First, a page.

In the piece called 'Topoi' the inputs from the transducers are used to feed a simple neural-network that attempts to map relations between 'harmonic' chords to the results of topological analysis of the moving body (the performer). In the piece 'Beat', the performer plays an invisible but very large percussion set, where all the instruments are arranged in the space and there the mapping translates acceleration into dynamics. In the piece 'Lead', the performer actually gets to conduct a full but virtual orchestra.


  Although the piece might appear to people as having a lot to do with dance, it was neither conceived as a dance piece nor is it actually very appropriate to be used as a dance piece. First of all, it really is and behaves like a real musical instrument and should be played as such. Moves that are too "elegant," for instance, do not lead at all to musically interesting results. Furthermore there is the fact that dancers are trained to follow the music as it goes, whereas here things only work the other way round. The movement has to be performed as a rhetoric sound producing behaviour and not as a gesture of mainly visual nature.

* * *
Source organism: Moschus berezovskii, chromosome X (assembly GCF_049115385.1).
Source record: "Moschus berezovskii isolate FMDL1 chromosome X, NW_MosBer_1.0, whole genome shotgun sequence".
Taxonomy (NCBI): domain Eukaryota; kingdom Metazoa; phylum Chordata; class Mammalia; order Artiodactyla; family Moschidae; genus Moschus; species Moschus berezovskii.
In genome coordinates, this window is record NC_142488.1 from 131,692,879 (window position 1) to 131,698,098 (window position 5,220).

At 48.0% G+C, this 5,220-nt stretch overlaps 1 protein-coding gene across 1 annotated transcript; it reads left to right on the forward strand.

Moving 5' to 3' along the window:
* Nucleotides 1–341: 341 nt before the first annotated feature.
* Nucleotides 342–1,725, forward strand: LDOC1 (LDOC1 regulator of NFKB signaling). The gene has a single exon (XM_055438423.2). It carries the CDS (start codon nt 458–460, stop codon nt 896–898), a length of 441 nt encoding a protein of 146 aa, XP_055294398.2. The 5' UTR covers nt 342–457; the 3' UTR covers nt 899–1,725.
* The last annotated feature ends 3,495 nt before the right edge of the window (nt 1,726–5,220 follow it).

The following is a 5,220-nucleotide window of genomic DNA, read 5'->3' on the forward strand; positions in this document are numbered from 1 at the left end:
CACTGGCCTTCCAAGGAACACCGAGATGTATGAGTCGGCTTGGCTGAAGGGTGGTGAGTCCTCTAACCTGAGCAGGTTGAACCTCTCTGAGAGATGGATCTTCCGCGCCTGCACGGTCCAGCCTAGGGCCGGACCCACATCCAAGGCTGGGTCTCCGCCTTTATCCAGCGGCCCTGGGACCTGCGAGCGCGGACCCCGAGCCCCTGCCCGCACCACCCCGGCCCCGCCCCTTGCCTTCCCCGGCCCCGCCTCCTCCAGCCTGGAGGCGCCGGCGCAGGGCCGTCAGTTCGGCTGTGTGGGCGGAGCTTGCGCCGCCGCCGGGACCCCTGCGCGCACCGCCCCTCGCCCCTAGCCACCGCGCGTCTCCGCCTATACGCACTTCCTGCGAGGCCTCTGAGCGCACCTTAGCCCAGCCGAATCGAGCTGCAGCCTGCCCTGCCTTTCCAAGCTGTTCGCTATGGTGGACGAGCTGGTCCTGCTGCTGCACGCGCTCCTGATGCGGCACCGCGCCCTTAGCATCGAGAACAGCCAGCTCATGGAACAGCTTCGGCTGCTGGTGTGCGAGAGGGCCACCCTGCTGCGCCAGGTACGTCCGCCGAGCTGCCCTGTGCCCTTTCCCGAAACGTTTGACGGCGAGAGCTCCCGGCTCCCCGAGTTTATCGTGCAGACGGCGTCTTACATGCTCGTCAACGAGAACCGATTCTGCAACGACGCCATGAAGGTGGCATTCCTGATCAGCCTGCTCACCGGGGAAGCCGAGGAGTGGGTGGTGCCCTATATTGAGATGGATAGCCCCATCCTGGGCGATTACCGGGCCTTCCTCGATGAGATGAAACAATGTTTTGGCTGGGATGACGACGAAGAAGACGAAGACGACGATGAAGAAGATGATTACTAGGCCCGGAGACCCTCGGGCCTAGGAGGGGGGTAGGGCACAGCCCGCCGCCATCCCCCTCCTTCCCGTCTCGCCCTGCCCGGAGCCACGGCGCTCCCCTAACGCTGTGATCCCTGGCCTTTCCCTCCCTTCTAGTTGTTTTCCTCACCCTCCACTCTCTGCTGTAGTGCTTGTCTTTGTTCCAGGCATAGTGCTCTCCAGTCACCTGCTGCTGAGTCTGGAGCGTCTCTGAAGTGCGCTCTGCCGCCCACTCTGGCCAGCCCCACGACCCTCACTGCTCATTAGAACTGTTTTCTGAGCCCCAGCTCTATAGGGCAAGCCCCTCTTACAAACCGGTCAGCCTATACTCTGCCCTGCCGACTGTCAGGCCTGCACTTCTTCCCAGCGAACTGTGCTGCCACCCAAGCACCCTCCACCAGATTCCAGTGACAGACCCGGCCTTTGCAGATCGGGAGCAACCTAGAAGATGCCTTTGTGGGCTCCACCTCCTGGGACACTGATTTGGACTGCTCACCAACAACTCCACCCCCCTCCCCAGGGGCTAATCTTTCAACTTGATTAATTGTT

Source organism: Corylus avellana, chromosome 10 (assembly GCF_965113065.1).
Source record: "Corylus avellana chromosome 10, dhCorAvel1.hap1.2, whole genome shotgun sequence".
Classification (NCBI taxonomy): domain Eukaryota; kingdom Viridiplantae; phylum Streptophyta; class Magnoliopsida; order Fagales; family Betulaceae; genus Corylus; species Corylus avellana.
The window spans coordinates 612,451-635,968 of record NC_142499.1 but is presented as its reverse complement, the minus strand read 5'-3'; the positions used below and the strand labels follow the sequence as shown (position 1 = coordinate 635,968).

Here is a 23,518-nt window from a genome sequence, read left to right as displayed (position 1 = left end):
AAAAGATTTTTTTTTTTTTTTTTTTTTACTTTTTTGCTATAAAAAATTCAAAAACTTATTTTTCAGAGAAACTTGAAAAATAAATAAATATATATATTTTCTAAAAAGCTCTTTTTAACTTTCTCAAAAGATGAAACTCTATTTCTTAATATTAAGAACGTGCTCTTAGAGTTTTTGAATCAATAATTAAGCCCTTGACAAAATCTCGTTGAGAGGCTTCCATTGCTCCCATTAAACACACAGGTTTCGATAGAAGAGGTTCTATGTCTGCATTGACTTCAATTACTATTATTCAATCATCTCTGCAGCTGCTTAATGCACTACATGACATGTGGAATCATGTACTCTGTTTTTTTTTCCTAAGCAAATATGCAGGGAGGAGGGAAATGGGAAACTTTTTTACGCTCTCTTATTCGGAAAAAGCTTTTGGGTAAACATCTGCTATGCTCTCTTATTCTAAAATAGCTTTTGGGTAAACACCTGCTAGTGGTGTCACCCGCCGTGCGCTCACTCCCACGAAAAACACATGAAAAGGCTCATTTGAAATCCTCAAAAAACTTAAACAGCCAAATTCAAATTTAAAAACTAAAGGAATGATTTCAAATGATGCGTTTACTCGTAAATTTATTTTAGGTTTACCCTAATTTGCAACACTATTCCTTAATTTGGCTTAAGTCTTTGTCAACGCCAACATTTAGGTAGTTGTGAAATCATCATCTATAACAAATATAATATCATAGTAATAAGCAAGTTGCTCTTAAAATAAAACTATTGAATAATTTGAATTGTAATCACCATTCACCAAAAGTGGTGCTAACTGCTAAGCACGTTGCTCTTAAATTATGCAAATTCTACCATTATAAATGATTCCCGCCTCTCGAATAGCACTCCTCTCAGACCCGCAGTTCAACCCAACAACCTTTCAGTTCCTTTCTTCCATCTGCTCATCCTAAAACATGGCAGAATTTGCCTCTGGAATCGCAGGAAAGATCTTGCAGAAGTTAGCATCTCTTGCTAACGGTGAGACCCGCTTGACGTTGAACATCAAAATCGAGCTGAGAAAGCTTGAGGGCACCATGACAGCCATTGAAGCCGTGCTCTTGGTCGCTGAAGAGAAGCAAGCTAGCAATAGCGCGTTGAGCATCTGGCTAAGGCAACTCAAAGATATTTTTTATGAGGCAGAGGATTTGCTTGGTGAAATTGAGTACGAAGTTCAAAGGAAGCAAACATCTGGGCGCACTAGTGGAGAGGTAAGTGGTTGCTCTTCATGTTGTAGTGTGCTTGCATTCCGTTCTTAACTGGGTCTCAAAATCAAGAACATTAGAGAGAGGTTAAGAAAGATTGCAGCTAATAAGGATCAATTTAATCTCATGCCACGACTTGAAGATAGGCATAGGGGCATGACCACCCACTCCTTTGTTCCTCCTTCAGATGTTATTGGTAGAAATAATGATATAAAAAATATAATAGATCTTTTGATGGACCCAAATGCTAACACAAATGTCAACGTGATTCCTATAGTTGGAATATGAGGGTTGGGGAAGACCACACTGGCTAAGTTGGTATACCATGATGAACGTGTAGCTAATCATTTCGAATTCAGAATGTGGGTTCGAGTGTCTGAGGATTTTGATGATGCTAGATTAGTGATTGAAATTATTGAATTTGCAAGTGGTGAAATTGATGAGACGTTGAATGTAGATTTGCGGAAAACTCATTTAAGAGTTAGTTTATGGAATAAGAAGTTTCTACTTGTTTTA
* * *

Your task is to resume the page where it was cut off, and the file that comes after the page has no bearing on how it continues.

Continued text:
The minimal aspects of staging (costumes and lighting) that we use in our performance of the book, are there mostly as an element in the rhetoric of the piece.

For whoever is interested in the technical side of the hardware and software used, I could add following description of the setup: